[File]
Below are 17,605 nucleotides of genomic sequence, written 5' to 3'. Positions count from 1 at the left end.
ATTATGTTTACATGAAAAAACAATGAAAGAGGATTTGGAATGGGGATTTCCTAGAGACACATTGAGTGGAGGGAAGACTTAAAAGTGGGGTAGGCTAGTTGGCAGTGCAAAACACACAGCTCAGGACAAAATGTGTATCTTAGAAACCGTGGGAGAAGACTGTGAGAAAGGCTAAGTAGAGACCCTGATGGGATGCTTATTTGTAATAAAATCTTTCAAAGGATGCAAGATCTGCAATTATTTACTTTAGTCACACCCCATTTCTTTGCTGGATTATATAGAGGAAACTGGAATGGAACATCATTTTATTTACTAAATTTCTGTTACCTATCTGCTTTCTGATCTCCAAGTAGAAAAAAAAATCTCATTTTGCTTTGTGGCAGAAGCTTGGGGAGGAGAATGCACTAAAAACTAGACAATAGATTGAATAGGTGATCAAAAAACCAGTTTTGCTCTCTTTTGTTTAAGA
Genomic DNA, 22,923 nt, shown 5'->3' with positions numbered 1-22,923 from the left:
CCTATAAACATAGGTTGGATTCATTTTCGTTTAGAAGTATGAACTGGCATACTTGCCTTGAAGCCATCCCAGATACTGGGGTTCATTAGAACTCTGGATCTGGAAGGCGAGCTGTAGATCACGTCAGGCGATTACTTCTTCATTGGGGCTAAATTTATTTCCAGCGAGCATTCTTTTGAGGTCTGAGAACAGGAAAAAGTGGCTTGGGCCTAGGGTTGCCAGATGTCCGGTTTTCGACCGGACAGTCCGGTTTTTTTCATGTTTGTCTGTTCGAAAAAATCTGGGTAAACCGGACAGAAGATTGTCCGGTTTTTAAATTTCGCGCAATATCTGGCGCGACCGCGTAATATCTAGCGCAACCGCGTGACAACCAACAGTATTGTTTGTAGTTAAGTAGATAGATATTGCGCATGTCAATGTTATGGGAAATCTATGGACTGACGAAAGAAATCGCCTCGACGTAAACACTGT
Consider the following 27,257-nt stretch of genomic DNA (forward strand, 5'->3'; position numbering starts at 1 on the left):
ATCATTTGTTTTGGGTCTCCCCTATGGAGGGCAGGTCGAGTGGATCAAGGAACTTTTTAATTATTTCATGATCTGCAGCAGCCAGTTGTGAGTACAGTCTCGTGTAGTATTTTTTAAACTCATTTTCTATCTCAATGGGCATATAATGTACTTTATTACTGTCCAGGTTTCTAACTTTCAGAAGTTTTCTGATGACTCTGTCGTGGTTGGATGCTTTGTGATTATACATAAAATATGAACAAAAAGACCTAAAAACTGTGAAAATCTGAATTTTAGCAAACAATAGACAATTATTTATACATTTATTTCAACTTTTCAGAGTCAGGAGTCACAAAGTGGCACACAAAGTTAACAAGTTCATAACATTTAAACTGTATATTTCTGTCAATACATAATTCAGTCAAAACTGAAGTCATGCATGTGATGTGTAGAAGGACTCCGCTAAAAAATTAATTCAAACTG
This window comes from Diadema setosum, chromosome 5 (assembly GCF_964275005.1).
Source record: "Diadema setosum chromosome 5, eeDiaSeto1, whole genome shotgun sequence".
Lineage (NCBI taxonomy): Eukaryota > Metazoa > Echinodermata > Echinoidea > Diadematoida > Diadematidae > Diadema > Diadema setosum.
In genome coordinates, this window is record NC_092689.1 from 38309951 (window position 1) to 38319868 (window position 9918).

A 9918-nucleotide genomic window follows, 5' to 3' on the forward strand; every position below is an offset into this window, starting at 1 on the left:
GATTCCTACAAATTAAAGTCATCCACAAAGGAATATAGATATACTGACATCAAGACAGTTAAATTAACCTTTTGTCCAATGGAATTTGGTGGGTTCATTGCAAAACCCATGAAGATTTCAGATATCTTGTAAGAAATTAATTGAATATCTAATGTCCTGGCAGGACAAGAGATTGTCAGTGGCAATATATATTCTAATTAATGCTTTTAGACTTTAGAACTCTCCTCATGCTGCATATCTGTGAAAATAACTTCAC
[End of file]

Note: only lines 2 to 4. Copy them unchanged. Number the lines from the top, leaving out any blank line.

ATTATGTTTACATGAAAAAACAATGAAAGAGGATTTGGAATGGGGATTTCCTAGAGACACATTGAGTGGAGGGAAGACTTAAAAGTGGGGTAGGCTAGTTGGCAGTGCAAAACACACAGCTCAGGACAAAATGTGTATCTTAGAAACCGTGGGAGAAGACTGTGAGAAAGGCTAAGTAGAGACCCTGATGGGATGCTTATTTGTAATAAAATCTTTCAAAGGATGCAAGATCTGCAATTATTTACTTTAGTCACACCCCATTTCTTTGCTGGATTATATAGAGGAAACTGGAATGGAACATCATTTTATTTACTAAATTTCTGTTACCTATCTGCTTTCTGATCTCCAAGTAGAAAAAAAAATCTCATTTTGCTTTGTGGCAGAAGCTTGGGGAGGAGAATGCACTAAAAACTAGACAATAGATTGAATAGGTGATCAAAAAACCAGTTTTGCTCTCTTTTGTTTAAGA
Genomic DNA, 22,923 nt, shown 5'->3' with positions numbered 1-22,923 from the left:
CCTATAAACATAGGTTGGATTCATTTTCGTTTAGAAGTATGAACTGGCATACTTGCCTTGAAGCCATCCCAGATACTGGGGTTCATTAGAACTCTGGATCTGGAAGGCGAGCTGTAGATCACGTCAGGCGATTACTTCTTCATTGGGGCTAAATTTATTTCCAGCGAGCATTCTTTTGAGGTCTGAGAACAGGAAAAAGTGGCTTGGGCCTAGGGTTGCCAGATGTCCGGTTTTCGACCGGACAGTCCGGTTTTTTTCATGTTTGTCTGTTCGAAAAAATCTGGGTAAACCGGACAGAAGATTGTCCGGTTTTTAAATTTCGCGCAATATCTGGCGCGACCGCGTAATATCTAGCGCAACCGCGTGACAACCAACAGTATTGTTTGTAGTTAAGTAGATAGATATTGCGCATGTCAATGTTATGGGAAATCTATGGACTGACGAAAGAAATCGCCTCGACGTAAACACTGT